Monsters University follows the plot of Revenge of the Nerds almost to the letter, though mercifully without all the awful rape jokes and racial stereotypes. The other difference is that this is a more nuanced film than Revenge of the Nerds, namely because the film is smart enough to examine the question of academics versus instinct. There was never any question that the Nerds were going to go on to bigger and brighter futures than the Alpha Betas. Here, though, the monsters' academics are so tied to their identity that the best scarers are automatically characterized as jocks, led by a walking smug-face with horns and a letterman jacket (voiced by human smug-face Nathan Fillion).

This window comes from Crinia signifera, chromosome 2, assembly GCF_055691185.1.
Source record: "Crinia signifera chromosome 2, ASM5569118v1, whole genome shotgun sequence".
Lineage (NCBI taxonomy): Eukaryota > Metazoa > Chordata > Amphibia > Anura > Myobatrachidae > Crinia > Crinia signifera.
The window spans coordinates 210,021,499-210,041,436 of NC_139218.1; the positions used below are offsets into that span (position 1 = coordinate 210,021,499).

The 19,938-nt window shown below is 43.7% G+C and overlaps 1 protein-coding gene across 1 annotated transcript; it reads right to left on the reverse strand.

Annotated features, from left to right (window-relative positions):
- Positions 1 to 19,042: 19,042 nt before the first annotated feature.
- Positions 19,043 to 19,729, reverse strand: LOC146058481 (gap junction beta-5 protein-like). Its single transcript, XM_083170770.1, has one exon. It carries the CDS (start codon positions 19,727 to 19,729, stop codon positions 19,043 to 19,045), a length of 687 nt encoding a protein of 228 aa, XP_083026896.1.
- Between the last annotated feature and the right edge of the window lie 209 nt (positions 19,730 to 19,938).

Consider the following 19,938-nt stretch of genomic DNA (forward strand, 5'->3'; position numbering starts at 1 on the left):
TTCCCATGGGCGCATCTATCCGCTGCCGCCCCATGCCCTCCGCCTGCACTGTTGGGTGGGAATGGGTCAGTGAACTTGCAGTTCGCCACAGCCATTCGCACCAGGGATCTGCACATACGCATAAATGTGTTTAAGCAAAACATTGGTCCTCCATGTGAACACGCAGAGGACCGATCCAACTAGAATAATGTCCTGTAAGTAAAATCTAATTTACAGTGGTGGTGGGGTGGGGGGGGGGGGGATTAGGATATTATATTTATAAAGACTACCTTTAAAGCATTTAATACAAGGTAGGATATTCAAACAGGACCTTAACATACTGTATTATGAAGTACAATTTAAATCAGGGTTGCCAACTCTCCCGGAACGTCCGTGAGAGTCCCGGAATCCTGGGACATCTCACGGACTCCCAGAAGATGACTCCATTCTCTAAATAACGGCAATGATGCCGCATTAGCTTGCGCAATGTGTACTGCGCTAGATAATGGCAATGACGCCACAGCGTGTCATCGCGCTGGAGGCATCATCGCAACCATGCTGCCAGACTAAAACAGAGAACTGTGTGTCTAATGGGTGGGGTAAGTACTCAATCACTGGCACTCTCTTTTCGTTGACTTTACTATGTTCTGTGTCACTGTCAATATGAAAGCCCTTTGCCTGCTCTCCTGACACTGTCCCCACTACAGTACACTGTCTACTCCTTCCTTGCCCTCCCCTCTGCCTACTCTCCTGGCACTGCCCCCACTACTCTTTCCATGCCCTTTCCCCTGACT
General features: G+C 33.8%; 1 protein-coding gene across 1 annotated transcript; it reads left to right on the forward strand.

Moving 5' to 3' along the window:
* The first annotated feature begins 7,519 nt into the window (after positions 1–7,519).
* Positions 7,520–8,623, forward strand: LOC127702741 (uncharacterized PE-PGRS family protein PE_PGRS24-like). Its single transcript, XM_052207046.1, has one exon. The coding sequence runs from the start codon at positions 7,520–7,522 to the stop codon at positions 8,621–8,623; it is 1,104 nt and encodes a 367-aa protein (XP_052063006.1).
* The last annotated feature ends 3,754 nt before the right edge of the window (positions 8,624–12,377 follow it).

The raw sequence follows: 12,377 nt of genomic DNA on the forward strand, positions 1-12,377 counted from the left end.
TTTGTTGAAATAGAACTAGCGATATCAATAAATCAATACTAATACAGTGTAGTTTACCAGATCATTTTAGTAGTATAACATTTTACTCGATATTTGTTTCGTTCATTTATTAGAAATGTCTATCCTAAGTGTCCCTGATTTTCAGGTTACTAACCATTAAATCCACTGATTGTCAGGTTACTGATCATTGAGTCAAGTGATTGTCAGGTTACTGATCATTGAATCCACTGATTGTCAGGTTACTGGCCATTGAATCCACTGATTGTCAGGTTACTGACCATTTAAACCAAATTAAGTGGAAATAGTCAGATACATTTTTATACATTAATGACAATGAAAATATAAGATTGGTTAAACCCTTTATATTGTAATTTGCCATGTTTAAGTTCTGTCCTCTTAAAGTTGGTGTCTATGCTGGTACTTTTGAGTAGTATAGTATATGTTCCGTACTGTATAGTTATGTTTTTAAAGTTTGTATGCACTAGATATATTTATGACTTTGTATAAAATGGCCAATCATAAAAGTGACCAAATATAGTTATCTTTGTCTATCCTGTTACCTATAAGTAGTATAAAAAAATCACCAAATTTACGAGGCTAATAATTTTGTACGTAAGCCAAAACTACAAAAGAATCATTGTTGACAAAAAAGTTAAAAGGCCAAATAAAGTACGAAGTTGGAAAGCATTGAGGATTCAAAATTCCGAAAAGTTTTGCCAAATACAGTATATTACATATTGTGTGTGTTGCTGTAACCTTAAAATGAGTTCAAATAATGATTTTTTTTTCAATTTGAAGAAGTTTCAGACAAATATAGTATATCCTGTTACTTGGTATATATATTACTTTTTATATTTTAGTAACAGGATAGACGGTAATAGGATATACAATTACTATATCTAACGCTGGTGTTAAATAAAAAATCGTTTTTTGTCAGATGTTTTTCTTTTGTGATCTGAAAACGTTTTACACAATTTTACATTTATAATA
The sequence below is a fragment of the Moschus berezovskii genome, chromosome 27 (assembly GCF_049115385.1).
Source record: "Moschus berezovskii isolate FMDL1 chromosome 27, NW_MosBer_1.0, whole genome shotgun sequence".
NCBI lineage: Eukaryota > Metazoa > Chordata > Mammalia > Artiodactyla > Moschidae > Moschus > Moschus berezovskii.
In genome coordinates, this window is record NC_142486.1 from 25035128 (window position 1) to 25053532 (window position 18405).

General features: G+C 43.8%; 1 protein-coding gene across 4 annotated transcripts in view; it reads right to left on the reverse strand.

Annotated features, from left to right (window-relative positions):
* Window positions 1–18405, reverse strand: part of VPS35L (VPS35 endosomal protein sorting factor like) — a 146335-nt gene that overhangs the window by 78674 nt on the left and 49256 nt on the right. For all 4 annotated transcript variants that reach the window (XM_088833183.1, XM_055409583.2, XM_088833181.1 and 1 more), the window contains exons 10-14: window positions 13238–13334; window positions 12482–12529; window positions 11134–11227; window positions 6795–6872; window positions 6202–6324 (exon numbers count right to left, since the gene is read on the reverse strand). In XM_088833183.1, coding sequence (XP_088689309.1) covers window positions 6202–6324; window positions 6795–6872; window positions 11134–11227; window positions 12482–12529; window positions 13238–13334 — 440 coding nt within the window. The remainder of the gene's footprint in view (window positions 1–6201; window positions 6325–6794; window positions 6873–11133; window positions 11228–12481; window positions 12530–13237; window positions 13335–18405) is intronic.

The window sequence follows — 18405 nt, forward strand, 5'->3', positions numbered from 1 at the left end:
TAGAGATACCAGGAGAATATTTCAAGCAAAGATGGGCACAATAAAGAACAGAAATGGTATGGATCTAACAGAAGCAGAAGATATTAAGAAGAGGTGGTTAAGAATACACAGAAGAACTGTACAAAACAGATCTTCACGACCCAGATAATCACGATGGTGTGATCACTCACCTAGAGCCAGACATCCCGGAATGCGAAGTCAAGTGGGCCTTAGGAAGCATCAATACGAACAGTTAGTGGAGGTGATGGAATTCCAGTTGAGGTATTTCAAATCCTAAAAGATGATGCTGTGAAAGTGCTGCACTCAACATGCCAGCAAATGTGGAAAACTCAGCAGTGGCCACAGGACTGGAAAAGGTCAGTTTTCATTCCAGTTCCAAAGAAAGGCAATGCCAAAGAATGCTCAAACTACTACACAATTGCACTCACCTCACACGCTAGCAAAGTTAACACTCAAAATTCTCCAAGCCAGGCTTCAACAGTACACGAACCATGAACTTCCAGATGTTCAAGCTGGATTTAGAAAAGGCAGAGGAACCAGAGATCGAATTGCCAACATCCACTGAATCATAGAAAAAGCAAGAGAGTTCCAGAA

The same way that Cars 2 built an entire story around exposing what a joke the character Tow Mater is, Monsters shows us just how ill-suited Mike Wazowski is for the whole scaring industry. In fact, the film's greatest strength lies in establishing why Mike and Sully are two characters who need each other. Despite knowing every trick in the book, Mike can't execute them because he's a cuddly little eyeball with feet and Billy Crystal's nasally voice. On the opposite end of the spectrum, Sully has an imposing demeanor and John Goodman's big, booming voice; a natural scarer. The two initially hate each other's innate talents, but soon figure out how to use those talents in tandem.